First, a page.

Grigory Pasko: Invasion of the Lawyers


Not long before U.S. President Barack Obama landed in Moscow, President Dmitry Medvedev commented to the press on the Mikhail Khodorkovsky case: “If one speaks of the pardoning of anyone at all, of Khodorkovsky, of other persons, then this procedure is implemented in accordance with those rules that exist in our country. In other words, a person must turn to the president, admit himself guilty [emphasis mine–G.P.] of the commission of the crime and beg for the corresponding decision.”

If we take a moment to translate this statement from Medvedev’s faux-legalese – the language of all lawyer-politcians, then it turns out that Khodorkovsky is going to be sitting behind bars a long time still. First, because Khodorkovsky himself, to the best of my recollection, has not expressed any desire to admit himself guilty before, because he’s not. Second, because there exists no such law («rules», to speak in the language of Medvedev) pursuant to which a mandatory condition of pardon is the admission of one’s guilt.

When I read yet again in yet another source the assertion that bothPutin and Medvedev – are lawyers, I begin to be tormented by vaguedoubts: is this really so? They sure seem to be very selective lawyers,these two. And two high-ranking lawyers for one country unspoiled bynormal justice – is a bit much. A veritable invasion of lawyers. Andeach one trying to interpret the laws his way. Introducing a new kindof tactic – «soaking in the toilet», a new kind of democracy -«managed», a new way of running things – «vertical», a new form ofcommunication – «sending a doctor»… I’m sure you can come up with moreexamples yourselves: there are quite a few of them.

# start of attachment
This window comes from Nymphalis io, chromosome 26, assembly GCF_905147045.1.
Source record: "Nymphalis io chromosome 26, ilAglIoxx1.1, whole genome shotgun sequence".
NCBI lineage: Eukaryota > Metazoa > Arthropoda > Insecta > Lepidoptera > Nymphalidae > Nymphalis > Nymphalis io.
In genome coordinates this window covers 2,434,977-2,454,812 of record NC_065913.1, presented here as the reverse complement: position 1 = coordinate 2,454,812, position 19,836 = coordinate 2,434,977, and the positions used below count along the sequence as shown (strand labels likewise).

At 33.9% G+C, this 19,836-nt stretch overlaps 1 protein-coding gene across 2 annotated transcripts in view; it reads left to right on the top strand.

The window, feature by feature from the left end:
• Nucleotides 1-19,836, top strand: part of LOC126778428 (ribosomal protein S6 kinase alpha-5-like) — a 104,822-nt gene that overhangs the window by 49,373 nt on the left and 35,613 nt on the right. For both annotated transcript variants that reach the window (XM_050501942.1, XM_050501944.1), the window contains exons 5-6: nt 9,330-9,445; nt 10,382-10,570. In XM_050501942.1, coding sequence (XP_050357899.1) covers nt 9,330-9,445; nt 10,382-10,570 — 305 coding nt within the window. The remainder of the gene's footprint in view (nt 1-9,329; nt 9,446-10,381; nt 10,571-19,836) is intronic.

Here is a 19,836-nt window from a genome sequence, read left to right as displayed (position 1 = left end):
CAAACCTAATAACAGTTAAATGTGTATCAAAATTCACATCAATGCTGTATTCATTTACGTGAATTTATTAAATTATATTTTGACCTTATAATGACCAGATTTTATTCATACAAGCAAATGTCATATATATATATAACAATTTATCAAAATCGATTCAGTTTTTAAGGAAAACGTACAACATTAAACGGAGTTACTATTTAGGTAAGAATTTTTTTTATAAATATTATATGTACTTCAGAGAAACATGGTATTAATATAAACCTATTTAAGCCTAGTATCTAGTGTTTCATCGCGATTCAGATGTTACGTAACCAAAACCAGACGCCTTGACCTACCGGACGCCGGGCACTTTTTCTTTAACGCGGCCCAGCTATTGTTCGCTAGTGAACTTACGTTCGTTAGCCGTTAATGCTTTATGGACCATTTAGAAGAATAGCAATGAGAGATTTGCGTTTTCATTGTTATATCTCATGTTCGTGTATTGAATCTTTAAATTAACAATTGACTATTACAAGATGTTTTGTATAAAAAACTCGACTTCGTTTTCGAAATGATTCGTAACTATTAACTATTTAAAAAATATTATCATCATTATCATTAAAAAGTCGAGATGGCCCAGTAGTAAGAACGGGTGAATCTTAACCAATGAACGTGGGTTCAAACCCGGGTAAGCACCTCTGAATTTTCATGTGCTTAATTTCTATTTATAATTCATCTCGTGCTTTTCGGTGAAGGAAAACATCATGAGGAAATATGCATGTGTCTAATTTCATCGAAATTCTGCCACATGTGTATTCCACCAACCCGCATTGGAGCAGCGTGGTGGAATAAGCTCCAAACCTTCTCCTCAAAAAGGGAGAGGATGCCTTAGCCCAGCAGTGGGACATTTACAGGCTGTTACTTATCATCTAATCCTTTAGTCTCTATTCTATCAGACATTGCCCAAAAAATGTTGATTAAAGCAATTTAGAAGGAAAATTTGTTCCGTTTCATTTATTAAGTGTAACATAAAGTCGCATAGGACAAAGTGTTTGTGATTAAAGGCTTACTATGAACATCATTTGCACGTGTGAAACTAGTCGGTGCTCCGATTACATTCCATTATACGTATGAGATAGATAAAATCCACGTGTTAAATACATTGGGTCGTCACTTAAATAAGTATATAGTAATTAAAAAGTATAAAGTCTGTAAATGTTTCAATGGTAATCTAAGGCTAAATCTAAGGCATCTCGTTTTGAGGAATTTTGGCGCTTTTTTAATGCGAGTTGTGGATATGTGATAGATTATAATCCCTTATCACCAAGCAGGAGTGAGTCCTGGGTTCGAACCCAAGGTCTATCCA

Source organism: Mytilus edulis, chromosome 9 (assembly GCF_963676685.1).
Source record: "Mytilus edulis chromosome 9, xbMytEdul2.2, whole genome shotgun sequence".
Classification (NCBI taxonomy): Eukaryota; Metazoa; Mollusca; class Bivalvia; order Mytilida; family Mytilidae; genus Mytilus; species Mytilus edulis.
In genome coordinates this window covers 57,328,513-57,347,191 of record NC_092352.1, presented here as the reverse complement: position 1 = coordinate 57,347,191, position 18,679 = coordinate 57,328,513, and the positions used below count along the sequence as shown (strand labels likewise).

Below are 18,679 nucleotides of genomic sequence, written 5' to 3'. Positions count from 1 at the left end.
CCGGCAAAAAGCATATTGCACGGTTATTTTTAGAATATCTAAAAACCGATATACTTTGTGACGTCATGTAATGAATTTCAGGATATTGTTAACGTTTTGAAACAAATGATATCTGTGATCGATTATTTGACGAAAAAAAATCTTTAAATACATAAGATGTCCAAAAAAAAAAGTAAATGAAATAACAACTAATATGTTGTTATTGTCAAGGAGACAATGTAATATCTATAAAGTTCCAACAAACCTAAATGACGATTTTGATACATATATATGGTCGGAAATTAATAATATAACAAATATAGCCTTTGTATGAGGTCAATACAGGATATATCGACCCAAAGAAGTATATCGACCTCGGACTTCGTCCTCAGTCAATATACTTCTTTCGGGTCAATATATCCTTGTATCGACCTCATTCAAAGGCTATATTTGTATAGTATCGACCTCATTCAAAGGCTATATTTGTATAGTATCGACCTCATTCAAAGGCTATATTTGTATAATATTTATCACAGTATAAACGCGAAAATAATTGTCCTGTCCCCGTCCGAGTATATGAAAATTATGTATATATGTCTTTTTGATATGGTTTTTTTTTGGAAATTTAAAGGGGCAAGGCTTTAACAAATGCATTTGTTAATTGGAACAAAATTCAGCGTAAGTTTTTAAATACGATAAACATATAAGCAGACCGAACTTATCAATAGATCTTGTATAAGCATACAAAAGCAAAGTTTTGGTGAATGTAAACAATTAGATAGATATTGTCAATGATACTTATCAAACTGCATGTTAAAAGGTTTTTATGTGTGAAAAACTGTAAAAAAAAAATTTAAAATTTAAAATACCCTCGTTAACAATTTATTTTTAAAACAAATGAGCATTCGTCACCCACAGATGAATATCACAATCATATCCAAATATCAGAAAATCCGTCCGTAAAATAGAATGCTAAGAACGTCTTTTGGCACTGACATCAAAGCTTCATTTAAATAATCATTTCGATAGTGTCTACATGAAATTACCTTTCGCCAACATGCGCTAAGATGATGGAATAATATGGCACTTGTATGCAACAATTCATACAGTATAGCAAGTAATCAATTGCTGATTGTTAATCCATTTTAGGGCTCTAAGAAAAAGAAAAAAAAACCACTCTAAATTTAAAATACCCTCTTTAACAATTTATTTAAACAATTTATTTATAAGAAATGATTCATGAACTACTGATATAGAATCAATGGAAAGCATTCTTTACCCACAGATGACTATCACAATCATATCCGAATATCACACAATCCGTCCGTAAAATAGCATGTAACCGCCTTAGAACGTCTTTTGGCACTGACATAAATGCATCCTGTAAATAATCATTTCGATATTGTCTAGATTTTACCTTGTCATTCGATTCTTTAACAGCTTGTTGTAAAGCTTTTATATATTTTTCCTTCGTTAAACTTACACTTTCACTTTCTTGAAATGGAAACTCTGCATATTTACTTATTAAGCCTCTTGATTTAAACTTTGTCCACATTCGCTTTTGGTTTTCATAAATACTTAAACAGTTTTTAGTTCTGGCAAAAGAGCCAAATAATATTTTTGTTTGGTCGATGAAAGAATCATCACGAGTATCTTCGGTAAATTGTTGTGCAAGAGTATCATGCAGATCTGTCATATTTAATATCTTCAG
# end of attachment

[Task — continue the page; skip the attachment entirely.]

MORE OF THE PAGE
But let’s get back to pardons.

Article 85 of the Criminal Code of the Russian Federation proclaims:«By an act of pardon a person convicted for a crime may be releasedfrom further serving of punishment or the punishment appointed for himmay be reduced or replaced by a more mild kind of punishment».

Please note that there is not a word about the admission of his guilt by this person.

And here’s what we have in the “Provision on the order forconsideration of petitions on pardon in the Russian Federation”: item5. “A petition on pardon shall be directed by the administration of theinstitution to the territorial organ of the criminal-execution[penal–Trans.] system no later than in 20 days from the day of itssubmission. To the petition on pardon by the administration of theinstitution shall be appended the following documents:

a) a copy of the verdict (verdicts) in accordance with which theconvict is serving punishment, and copies of the decisions ofhigher-standing judicial instances relative to the indicated verdict(verdicts);

b) a notification of the entry of the verdict of the court into legal force;

c) a memorandum about the state of health of the convict;

d) information about the remuneration of material harm caused by the crime (if such is had);

e) a form with an indication of the biographical data of the convict and of information about his family status;